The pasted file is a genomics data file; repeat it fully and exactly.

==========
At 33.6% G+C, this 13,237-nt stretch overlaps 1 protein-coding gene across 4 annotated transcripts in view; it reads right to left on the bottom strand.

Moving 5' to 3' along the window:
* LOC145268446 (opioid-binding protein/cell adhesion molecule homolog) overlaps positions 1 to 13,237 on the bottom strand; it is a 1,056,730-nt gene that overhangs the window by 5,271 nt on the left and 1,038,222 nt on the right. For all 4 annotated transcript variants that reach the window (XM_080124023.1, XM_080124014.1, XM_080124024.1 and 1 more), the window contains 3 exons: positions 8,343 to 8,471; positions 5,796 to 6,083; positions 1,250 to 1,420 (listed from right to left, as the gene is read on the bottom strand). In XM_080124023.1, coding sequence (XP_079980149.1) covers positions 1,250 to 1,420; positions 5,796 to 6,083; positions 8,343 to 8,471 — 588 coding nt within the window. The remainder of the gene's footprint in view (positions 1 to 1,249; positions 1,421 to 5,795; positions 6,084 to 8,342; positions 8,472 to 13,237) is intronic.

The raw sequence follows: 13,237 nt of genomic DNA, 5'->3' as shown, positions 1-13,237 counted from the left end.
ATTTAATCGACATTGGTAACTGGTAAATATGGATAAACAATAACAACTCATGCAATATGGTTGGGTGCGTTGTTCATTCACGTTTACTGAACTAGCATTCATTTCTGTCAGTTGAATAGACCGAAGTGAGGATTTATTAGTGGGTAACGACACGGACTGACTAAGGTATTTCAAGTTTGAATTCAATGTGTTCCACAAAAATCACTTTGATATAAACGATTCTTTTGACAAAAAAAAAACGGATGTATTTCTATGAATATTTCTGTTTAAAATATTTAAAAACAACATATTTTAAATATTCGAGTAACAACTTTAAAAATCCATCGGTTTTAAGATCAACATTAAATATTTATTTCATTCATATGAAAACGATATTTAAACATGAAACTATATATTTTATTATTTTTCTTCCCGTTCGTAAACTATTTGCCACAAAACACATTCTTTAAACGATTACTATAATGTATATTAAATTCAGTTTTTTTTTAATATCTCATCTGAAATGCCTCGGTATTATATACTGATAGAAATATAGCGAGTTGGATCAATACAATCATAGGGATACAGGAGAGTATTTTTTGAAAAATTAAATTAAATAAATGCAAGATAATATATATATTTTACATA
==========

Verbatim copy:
At 33.6% G+C, this 13,237-nt stretch overlaps 1 protein-coding gene across 4 annotated transcripts in view; it reads right to left on the bottom strand.

Moving 5' to 3' along the window:
* LOC145268446 (opioid-binding protein/cell adhesion molecule homolog) overlaps positions 1 to 13,237 on the bottom strand; it is a 1,056,730-nt gene that overhangs the window by 5,271 nt on the left and 1,038,222 nt on the right. For all 4 annotated transcript variants that reach the window (XM_080124023.1, XM_080124014.1, XM_080124024.1 and 1 more), the window contains 3 exons: positions 8,343 to 8,471; positions 5,796 to 6,083; positions 1,250 to 1,420 (listed from right to left, as the gene is read on the bottom strand). In XM_080124023.1, coding sequence (XP_079980149.1) covers positions 1,250 to 1,420; positions 5,796 to 6,083; positions 8,343 to 8,471 — 588 coding nt within the window. The remainder of the gene's footprint in view (positions 1 to 1,249; positions 1,421 to 5,795; positions 6,084 to 8,342; positions 8,472 to 13,237) is intronic.

The raw sequence follows: 13,237 nt of genomic DNA, 5'->3' as shown, positions 1-13,237 counted from the left end.
ATTTAATCGACATTGGTAACTGGTAAATATGGATAAACAATAACAACTCATGCAATATGGTTGGGTGCGTTGTTCATTCACGTTTACTGAACTAGCATTCATTTCTGTCAGTTGAATAGACCGAAGTGAGGATTTATTAGTGGGTAACGACACGGACTGACTAAGGTATTTCAAGTTTGAATTCAATGTGTTCCACAAAAATCACTTTGATATAAACGATTCTTTTGACAAAAAAAAAACGGATGTATTTCTATGAATATTTCTGTTTAAAATATTTAAAAACAACATATTTTAAATATTCGAGTAACAACTTTAAAAATCCATCGGTTTTAAGATCAACATTAAATATTTATTTCATTCATATGAAAACGATATTTAAACATGAAACTATATATTTTATTATTTTTCTTCCCGTTCGTAAACTATTTGCCACAAAACACATTCTTTAAACGATTACTATAATGTATATTAAATTCAGTTTTTTTTTAATATCTCATCTGAAATGCCTCGGTATTATATACTGATAGAAATATAGCGAGTTGGATCAATACAATCATAGGGATACAGGAGAGTATTTTTTGAAAAATTAAATTAAATAAATGCAAGATAATATATATATTTTACATA